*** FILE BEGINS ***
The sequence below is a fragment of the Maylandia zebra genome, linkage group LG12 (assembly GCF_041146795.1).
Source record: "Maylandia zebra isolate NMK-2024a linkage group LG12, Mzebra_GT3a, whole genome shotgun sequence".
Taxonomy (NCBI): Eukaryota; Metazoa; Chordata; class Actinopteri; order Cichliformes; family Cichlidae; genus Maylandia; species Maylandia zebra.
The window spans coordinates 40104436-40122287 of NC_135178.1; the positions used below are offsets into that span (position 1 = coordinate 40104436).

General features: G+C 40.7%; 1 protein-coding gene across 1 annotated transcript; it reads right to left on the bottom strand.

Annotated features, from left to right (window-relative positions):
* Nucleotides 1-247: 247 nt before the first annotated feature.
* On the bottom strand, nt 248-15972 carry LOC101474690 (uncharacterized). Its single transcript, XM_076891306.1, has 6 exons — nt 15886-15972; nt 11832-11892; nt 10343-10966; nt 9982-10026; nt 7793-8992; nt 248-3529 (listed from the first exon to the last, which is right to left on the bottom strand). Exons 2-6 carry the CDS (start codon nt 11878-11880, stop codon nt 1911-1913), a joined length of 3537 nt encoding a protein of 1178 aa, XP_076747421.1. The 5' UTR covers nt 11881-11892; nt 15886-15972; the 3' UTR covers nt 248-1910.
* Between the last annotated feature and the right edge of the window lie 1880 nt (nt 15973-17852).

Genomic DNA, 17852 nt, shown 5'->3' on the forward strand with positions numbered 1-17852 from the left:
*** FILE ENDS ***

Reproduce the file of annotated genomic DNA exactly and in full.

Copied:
The sequence below is a fragment of the Maylandia zebra genome, linkage group LG12 (assembly GCF_041146795.1).
Source record: "Maylandia zebra isolate NMK-2024a linkage group LG12, Mzebra_GT3a, whole genome shotgun sequence".
Taxonomy (NCBI): Eukaryota; Metazoa; Chordata; class Actinopteri; order Cichliformes; family Cichlidae; genus Maylandia; species Maylandia zebra.
The window spans coordinates 40104436-40122287 of NC_135178.1; the positions used below are offsets into that span (position 1 = coordinate 40104436).

General features: G+C 40.7%; 1 protein-coding gene across 1 annotated transcript; it reads right to left on the bottom strand.

Annotated features, from left to right (window-relative positions):
* Nucleotides 1-247: 247 nt before the first annotated feature.
* On the bottom strand, nt 248-15972 carry LOC101474690 (uncharacterized). Its single transcript, XM_076891306.1, has 6 exons — nt 15886-15972; nt 11832-11892; nt 10343-10966; nt 9982-10026; nt 7793-8992; nt 248-3529 (listed from the first exon to the last, which is right to left on the bottom strand). Exons 2-6 carry the CDS (start codon nt 11878-11880, stop codon nt 1911-1913), a joined length of 3537 nt encoding a protein of 1178 aa, XP_076747421.1. The 5' UTR covers nt 11881-11892; nt 15886-15972; the 3' UTR covers nt 248-1910.
* Between the last annotated feature and the right edge of the window lie 1880 nt (nt 15973-17852).

Genomic DNA, 17852 nt, shown 5'->3' on the forward strand with positions numbered 1-17852 from the left: